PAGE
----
Most recently I have been programming a lot in Python. Everything I am developing is running on Linux servers, however I develop primarily on a Windows 7 Desktop machine. The developer tools, graphics drivers, and much more, are tons better than what Linux has to offer for a daily driver. I am not looking to switch from Windows to Linux as my primary desktop machine, anytime soon "again". Python is great, I love working with python until it comes to installing native extensions on Windows, and even sometimes on Linux. Native Extensions for Python needs to be fixed.
Required Compiler Toolchain
This is the first clue that the whole think sucks and is in some serious need of attention. To pip install or easy_install python extensions which are completely or partially written in C, you have to compile them on your machine. This is ridiculous! This isn't even required for apt-get install on Ubuntu Linux. There are build servers which build the libraries and applications for every supported architecture. Python should take page from Linux' playbook here. Python, please provide precompiled binary files for libraries. I don't want to install and configure a compiler toolchain on my production servers.
Cross Platform Libraries
Python is normally Cross Platform. I do find more and more, as I am developing with Python, there are many libraries like Nameko, which are Linux only. This is not cool! I would like to be able to run a small Microservice setup on my development machine locally. Allowing me to develop against a running cluster of services, without running a virtual machine. At the moment to get around this ridiculousness, I have to run a Linux VM on my development machine. It does have some benefits, but the additional processing required to virtualize that server locally, while still running my windows host os, and all of my development tools is a big disadvantage.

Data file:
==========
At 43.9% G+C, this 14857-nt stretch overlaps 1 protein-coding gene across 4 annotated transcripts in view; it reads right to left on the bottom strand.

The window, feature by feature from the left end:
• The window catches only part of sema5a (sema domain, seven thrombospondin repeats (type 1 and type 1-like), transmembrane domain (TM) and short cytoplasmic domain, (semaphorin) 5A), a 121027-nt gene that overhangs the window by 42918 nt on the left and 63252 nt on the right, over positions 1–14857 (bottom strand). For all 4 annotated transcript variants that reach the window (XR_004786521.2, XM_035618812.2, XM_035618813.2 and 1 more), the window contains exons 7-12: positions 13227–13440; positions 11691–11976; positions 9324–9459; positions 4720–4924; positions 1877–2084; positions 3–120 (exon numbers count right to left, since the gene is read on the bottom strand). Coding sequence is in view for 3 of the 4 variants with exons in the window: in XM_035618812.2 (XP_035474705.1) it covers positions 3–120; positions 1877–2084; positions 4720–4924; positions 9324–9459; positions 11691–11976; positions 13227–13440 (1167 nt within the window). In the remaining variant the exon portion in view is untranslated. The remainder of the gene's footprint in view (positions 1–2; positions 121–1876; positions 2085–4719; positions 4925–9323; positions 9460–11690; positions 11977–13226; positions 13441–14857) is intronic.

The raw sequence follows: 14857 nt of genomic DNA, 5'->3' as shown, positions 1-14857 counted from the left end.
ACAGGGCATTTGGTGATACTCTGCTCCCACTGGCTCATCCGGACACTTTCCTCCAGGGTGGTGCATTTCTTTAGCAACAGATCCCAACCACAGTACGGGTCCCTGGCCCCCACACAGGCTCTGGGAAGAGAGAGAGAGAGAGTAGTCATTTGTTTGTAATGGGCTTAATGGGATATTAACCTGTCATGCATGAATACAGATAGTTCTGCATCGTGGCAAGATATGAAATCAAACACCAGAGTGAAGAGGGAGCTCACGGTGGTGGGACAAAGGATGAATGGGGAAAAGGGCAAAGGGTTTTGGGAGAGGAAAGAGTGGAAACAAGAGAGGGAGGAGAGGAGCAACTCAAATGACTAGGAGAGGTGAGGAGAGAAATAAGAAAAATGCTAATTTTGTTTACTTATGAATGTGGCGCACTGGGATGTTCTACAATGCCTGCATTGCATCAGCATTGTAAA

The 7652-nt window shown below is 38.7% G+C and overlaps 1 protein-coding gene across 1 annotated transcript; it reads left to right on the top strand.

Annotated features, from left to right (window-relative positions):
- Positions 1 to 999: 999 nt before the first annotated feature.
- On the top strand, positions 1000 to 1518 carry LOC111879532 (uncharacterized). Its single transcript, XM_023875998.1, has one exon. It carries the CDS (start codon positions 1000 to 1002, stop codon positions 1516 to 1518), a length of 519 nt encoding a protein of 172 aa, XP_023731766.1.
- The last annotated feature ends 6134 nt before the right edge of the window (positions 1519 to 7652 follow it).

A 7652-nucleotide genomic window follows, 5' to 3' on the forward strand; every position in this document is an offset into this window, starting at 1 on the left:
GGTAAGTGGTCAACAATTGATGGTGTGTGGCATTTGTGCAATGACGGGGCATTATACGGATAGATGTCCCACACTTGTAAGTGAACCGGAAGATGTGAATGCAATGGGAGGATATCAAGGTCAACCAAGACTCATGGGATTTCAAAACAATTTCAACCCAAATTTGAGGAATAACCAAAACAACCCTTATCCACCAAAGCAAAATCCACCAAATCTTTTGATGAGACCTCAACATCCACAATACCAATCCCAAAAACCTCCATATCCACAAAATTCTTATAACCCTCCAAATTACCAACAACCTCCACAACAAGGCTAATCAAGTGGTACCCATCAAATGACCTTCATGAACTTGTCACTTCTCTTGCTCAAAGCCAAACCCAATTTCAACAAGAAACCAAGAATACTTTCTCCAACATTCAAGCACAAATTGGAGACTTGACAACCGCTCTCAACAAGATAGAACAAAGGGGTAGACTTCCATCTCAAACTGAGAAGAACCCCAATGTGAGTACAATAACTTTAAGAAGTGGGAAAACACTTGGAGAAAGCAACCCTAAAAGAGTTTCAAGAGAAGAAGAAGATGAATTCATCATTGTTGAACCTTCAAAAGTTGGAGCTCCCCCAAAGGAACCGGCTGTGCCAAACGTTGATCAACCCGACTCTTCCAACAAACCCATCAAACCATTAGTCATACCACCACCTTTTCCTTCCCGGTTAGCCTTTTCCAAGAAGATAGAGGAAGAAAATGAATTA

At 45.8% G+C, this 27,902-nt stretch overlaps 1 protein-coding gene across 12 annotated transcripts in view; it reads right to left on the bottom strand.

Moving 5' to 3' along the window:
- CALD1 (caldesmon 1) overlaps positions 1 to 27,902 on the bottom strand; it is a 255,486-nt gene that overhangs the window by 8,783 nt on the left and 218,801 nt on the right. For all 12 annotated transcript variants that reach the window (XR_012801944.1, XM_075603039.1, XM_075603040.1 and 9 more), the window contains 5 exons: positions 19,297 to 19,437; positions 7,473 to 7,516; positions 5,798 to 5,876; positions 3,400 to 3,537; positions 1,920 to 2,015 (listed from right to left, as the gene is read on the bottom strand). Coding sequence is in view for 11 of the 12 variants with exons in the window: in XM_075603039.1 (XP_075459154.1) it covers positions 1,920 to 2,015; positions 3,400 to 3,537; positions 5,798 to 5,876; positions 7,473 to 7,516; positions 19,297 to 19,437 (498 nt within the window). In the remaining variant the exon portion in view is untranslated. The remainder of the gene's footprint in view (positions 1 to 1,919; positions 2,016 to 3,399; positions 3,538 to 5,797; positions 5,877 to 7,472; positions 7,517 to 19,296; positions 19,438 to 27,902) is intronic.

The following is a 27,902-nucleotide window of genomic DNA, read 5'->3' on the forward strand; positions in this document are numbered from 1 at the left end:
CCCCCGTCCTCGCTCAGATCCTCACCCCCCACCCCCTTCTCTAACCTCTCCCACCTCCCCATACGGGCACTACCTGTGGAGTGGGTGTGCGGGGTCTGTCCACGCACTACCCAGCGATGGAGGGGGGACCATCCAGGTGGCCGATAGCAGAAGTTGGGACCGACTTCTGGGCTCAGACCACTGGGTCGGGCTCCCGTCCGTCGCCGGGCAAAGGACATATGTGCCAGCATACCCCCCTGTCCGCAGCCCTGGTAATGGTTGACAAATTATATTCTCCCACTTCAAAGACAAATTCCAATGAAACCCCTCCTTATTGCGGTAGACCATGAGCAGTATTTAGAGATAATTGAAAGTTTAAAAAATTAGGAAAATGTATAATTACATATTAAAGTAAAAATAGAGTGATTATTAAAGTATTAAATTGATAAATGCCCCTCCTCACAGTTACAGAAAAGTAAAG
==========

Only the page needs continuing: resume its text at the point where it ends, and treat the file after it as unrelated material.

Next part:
All this can be fixed!
The solution to this might not be perfect, but I think it is a simple enough solution. PyPi should require that the packages include all required sources and dependencies, prebuild the packages, and host the binaries along with the source. If Linux can do it with a much larger pool of libraries and applications, surely we can do it with python.